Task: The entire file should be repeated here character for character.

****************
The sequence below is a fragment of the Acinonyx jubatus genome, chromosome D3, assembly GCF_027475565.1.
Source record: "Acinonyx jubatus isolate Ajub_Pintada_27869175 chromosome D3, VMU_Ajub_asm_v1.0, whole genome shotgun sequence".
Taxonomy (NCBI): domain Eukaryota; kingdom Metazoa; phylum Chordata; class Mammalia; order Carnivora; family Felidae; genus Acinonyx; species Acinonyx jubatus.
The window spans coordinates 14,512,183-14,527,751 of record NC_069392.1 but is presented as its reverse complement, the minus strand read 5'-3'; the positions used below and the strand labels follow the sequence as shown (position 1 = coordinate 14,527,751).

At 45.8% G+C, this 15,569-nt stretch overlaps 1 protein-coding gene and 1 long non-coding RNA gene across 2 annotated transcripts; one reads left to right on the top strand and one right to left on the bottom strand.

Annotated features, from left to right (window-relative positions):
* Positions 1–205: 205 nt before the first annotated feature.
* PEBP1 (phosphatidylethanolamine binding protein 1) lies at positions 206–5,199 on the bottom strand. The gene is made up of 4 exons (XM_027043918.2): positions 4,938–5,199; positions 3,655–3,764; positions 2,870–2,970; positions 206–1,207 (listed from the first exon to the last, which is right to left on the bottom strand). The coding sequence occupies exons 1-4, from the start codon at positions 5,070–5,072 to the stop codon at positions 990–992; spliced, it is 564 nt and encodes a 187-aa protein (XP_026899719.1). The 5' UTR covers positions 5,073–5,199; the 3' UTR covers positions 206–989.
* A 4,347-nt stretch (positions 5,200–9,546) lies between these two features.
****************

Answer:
The sequence below is a fragment of the Acinonyx jubatus genome, chromosome D3, assembly GCF_027475565.1.
Source record: "Acinonyx jubatus isolate Ajub_Pintada_27869175 chromosome D3, VMU_Ajub_asm_v1.0, whole genome shotgun sequence".
Taxonomy (NCBI): domain Eukaryota; kingdom Metazoa; phylum Chordata; class Mammalia; order Carnivora; family Felidae; genus Acinonyx; species Acinonyx jubatus.
The window spans coordinates 14,512,183-14,527,751 of record NC_069392.1 but is presented as its reverse complement, the minus strand read 5'-3'; the positions used below and the strand labels follow the sequence as shown (position 1 = coordinate 14,527,751).

At 45.8% G+C, this 15,569-nt stretch overlaps 1 protein-coding gene and 1 long non-coding RNA gene across 2 annotated transcripts; one reads left to right on the top strand and one right to left on the bottom strand.

Annotated features, from left to right (window-relative positions):
* Positions 1–205: 205 nt before the first annotated feature.
* PEBP1 (phosphatidylethanolamine binding protein 1) lies at positions 206–5,199 on the bottom strand. The gene is made up of 4 exons (XM_027043918.2): positions 4,938–5,199; positions 3,655–3,764; positions 2,870–2,970; positions 206–1,207 (listed from the first exon to the last, which is right to left on the bottom strand). The coding sequence occupies exons 1-4, from the start codon at positions 5,070–5,072 to the stop codon at positions 990–992; spliced, it is 564 nt and encodes a 187-aa protein (XP_026899719.1). The 5' UTR covers positions 5,073–5,199; the 3' UTR covers positions 206–989.
* A 4,347-nt stretch (positions 5,200–9,546) lies between these two features.